Christian Aid’s Country manager Nicholas Shamano, has said that Christian leaders have a huge role to play in restoring peace and influencing the policy direction of Zimbabwe.
He made this known during the just concluded Zimbabwean general election which led to the emergence of Emmerson Mnangagwa as the second president of the second Republic of Zimbabwe, after many years of political subjugation by the formal president Robert Mugabe.
This is the first election after the ousting of Mugabe, a leader of the struggle against white rule who superintended decades of political tyranny, and economic breakdown in a once-well-to-do country.
Zimbabwe is largely a Christian country and a large population (about 80 per cent) go to church at least once a month. Faith leaders are really respected and their role is also to help to inform or influence policy direction, and to help to hold leadership to account for their actions and for the decisions being made.
At Christian Aid we do believe that there is space and scope for faith leaders to influence society, and they have that pulling power to do so. Faith leaders stand on a high moral ground, so when they call for certain issues that affect people to be addressed, somebody is bound to listen. They are not political opponents in such instances, and they are viewed as objective, so it really helps.’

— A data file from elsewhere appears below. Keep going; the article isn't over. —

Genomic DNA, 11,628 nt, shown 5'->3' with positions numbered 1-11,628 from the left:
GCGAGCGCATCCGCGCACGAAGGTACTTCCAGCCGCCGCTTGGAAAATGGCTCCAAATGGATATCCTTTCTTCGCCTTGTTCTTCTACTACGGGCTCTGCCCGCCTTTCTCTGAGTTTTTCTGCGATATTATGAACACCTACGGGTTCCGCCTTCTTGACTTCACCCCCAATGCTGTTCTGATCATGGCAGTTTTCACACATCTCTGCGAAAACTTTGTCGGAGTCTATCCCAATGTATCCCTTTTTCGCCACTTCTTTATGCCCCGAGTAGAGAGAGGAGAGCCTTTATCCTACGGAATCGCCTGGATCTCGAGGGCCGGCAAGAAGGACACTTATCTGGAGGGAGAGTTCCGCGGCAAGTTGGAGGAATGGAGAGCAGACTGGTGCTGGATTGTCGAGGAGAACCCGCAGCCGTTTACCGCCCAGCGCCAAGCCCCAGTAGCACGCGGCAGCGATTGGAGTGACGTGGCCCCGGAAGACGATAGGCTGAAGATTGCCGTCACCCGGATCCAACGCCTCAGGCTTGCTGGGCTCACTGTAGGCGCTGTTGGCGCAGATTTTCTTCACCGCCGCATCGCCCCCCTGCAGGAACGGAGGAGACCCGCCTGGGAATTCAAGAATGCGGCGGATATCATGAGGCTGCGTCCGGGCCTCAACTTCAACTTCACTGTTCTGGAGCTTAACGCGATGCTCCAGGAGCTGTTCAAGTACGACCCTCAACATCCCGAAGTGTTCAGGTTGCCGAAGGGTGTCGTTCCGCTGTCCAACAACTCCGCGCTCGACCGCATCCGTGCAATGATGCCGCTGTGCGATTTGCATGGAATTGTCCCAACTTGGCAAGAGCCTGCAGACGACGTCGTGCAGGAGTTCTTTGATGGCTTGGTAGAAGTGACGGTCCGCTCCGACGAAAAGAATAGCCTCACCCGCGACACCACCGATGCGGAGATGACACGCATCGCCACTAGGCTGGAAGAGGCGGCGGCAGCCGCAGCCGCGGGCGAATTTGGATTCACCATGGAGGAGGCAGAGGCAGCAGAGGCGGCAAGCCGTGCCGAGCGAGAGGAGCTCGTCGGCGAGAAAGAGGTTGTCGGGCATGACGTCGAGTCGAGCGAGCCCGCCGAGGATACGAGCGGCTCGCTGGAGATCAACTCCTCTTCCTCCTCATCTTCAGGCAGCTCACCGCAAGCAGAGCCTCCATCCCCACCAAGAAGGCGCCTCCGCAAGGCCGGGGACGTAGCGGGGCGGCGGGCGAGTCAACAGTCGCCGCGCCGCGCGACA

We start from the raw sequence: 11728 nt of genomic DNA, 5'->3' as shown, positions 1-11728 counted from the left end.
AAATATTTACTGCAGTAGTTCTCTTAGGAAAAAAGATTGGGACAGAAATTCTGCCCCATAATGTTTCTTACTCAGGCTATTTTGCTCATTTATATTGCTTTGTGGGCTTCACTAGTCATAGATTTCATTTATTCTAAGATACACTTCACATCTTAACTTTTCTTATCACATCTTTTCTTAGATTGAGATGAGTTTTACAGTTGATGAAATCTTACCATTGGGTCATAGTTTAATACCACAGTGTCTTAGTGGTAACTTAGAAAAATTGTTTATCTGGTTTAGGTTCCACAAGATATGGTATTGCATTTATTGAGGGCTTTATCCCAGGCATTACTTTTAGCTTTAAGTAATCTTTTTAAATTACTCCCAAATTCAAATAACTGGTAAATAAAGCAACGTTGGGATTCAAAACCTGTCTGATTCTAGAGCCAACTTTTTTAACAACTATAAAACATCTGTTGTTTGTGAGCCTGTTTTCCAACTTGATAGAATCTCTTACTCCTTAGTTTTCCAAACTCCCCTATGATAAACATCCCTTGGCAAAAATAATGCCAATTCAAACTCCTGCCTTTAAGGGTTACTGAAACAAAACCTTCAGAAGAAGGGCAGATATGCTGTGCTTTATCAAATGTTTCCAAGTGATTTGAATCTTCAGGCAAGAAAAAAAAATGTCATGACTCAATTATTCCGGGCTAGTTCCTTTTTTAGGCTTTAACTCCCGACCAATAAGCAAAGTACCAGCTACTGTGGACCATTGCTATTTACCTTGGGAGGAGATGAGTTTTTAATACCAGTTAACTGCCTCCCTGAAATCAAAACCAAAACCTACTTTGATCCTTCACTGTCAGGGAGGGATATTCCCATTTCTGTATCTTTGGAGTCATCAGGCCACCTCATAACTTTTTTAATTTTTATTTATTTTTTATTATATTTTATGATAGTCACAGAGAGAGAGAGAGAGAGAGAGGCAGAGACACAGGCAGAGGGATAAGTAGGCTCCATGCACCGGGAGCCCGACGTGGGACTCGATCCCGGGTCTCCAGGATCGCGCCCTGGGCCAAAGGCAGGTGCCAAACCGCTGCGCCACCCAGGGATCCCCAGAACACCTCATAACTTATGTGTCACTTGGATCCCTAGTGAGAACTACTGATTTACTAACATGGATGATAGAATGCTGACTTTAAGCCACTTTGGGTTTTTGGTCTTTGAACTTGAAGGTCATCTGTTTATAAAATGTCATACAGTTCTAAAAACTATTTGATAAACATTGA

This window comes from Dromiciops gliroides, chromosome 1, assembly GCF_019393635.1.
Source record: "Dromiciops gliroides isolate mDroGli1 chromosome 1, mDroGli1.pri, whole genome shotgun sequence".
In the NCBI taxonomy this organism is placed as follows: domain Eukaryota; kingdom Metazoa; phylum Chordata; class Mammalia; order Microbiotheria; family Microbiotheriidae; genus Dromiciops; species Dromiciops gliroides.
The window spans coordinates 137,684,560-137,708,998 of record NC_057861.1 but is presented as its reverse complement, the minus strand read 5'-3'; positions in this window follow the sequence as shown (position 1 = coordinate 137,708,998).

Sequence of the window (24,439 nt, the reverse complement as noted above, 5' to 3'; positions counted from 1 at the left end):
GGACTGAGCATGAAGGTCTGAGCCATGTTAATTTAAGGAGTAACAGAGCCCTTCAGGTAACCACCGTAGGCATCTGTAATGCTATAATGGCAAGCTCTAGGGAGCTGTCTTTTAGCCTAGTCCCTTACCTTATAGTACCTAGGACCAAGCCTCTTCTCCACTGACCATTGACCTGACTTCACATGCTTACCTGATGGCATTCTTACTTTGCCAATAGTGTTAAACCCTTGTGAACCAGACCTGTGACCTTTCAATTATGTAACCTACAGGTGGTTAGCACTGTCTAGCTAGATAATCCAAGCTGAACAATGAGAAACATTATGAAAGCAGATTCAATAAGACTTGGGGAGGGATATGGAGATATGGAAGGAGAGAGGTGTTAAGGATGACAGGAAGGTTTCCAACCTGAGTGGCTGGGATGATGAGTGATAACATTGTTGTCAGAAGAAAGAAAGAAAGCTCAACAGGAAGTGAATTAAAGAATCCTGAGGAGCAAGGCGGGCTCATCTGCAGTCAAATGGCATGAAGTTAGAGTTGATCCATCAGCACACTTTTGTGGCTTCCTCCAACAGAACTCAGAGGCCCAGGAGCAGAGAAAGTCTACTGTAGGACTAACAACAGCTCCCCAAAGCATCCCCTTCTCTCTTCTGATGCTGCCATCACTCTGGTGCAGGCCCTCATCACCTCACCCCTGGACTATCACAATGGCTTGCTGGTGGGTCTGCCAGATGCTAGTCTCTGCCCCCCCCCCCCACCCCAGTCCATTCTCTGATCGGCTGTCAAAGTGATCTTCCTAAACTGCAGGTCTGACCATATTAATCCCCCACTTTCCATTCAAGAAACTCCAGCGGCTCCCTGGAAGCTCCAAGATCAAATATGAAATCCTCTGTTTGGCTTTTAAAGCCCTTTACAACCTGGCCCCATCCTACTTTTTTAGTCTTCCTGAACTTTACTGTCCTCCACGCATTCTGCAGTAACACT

Christian Aid partners like the Zimbabwe Council of Churches (ZCC) have been ‘influencing the agenda beyond the elections, on issues around national peace and reconciliation, and peace-building and addressing the socio-economic situation’.
For instance, the economy and infrastructure are big issues for the Zimbabwean context. Unemployment is high, there are cash shortages, and investment is quite low at the moment. We are facing issues relating to corporate governance, basic infrastructure, the capacity of institutions to deliver major services: these are some of the major gaps that people in Zimbabwe would want to see being addressed-Nicholas Shamano.
News source-Christian Today.